Management of dingoes on the NSW National Parks and Wildlife Service estate
Relationships between the abundance of dingoes and their major prey species suggest that dingoes have a functional role in ecosystems. Thus, both the dingo and its function need to be conserved. If dingo hybrids are functionally similar to dingoes, they may need to be maintained in areas where there are no pure dingoes. There is little evidence to support the widely-held belief that dingoes or other wild dogs limit the distribution or abundance of foxes in NSW.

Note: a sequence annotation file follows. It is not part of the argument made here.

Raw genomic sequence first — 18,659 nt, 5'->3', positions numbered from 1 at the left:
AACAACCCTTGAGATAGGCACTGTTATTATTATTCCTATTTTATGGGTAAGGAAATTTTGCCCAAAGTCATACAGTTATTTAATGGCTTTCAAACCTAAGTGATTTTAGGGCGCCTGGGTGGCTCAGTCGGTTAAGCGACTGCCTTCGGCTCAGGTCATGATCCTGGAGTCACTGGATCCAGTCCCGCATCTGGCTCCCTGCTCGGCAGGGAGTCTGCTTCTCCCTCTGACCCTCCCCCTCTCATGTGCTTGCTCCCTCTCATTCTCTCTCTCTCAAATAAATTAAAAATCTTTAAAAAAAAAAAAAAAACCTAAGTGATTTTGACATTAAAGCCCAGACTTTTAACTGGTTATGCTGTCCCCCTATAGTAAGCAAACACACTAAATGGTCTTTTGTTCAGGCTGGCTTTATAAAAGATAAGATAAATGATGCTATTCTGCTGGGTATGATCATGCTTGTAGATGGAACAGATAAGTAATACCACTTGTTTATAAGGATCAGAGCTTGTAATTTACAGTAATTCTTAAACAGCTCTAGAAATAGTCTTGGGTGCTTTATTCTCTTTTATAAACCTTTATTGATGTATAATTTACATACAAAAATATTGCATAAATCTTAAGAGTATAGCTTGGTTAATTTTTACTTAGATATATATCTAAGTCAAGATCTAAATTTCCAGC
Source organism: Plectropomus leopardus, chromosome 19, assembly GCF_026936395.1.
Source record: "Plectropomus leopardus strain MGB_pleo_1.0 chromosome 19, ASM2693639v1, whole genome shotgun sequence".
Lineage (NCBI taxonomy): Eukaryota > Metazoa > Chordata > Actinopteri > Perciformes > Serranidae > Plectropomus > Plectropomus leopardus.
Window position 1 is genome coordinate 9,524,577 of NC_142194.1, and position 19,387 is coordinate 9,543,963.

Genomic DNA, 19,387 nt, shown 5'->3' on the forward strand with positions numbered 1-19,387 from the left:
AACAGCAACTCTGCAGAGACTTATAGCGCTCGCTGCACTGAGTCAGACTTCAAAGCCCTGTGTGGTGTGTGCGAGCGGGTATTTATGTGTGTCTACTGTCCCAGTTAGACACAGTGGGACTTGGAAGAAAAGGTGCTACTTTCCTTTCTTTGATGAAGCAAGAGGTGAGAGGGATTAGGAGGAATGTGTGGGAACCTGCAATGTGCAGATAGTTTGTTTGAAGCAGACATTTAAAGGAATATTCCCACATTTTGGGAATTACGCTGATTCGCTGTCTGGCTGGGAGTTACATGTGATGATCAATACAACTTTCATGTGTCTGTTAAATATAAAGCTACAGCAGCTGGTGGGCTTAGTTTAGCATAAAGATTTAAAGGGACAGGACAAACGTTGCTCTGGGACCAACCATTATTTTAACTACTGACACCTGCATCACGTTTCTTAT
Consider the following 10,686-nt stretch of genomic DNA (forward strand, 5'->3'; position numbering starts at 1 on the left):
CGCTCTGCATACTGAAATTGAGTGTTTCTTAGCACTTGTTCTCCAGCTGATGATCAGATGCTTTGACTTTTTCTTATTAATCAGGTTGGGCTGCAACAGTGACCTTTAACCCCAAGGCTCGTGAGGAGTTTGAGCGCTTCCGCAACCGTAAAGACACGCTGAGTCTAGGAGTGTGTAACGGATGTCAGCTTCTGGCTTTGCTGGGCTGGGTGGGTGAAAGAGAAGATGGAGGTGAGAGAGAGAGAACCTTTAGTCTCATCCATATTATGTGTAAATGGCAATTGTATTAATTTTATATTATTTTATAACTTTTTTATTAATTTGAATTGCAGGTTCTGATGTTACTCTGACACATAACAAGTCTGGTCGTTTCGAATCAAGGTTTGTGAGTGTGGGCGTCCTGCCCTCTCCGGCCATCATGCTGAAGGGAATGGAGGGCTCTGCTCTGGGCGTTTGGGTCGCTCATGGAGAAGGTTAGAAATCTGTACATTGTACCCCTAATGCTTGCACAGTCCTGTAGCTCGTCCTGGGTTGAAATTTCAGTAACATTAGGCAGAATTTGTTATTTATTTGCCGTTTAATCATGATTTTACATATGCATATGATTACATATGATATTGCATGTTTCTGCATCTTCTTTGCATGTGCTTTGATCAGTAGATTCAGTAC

In 1995-96, dingoes and other wild dogs occurred in 133 of NPWS national parks and nature reserves (2.32 million ha), most of which are east of the Great Dividing Range. NPWS has the responsibility of conserving remaining dingo populations on these parks and reserves. However, it also recognises that dingoes and other wild dogs may affect livestock on adjoining properties and accepts the need for management to minimise attacks on stock. The NPWS policy for the management of wild dogs (including dingoes) balances these conflicting aims. Where it is necessary to protect livestock on adjoining properties, NPWS carries out both strategic and reactive control of wild dogs. In 1995-96, control was necessary on 57 (43%) of the parks and reserves with wild dogs. The majority (83%) of this control was in cooperation with adjoining landholders. The most common method was ground baiting with 1080, followed by aerial baiting, trapping, shooting and barrier fencing. Most ground baits are now deployed in bait mounds to minimise non-target take. Since 1995-96, aerial baiting has been significantly reduced; in 1998 it occurred on only two reserves. NPWS policy and practices of wild dog management will respond to increasing knowledge about dingoes and other wild dogs, and to proposed changes to the Rural Lands Protection Act 1989, in a manner consistent with both its conservation responsibilities and the need to protect the livestock of neighbours.